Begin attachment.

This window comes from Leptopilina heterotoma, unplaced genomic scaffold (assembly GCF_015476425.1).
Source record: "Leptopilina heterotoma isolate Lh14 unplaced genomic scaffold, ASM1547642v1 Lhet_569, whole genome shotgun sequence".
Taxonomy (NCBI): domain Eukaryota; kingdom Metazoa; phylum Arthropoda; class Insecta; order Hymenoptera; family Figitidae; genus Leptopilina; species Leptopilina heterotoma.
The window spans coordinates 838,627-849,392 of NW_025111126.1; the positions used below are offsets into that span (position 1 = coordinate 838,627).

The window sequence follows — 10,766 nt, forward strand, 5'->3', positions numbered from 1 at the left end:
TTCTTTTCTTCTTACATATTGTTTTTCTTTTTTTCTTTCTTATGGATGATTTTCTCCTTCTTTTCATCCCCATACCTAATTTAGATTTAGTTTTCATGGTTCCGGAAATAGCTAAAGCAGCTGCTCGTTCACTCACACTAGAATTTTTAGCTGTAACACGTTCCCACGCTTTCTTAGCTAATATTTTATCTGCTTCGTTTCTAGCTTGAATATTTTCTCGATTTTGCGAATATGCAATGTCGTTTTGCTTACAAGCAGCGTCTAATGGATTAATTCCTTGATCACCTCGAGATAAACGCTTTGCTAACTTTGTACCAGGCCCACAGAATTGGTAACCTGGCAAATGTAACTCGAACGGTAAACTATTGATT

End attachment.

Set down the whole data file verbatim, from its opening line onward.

This window comes from Leptopilina heterotoma, unplaced genomic scaffold (assembly GCF_015476425.1).
Source record: "Leptopilina heterotoma isolate Lh14 unplaced genomic scaffold, ASM1547642v1 Lhet_569, whole genome shotgun sequence".
Taxonomy (NCBI): domain Eukaryota; kingdom Metazoa; phylum Arthropoda; class Insecta; order Hymenoptera; family Figitidae; genus Leptopilina; species Leptopilina heterotoma.
The window spans coordinates 838,627-849,392 of NW_025111126.1; the positions used below are offsets into that span (position 1 = coordinate 838,627).

The window sequence follows — 10,766 nt, forward strand, 5'->3', positions numbered from 1 at the left end:
TTCTTTTCTTCTTACATATTGTTTTTCTTTTTTTCTTTCTTATGGATGATTTTCTCCTTCTTTTCATCCCCATACCTAATTTAGATTTAGTTTTCATGGTTCCGGAAATAGCTAAAGCAGCTGCTCGTTCACTCACACTAGAATTTTTAGCTGTAACACGTTCCCACGCTTTCTTAGCTAATATTTTATCTGCTTCGTTTCTAGCTTGAATATTTTCTCGATTTTGCGAATATGCAATGTCGTTTTGCTTACAAGCAGCGTCTAATGGATTAATTCCTTGATCACCTCGAGATAAACGCTTTGCTAACTTTGTACCAGGCCCACAGAATTGGTAACCTGGCAAATGTAACTCGAACGGTAAACTATTGATT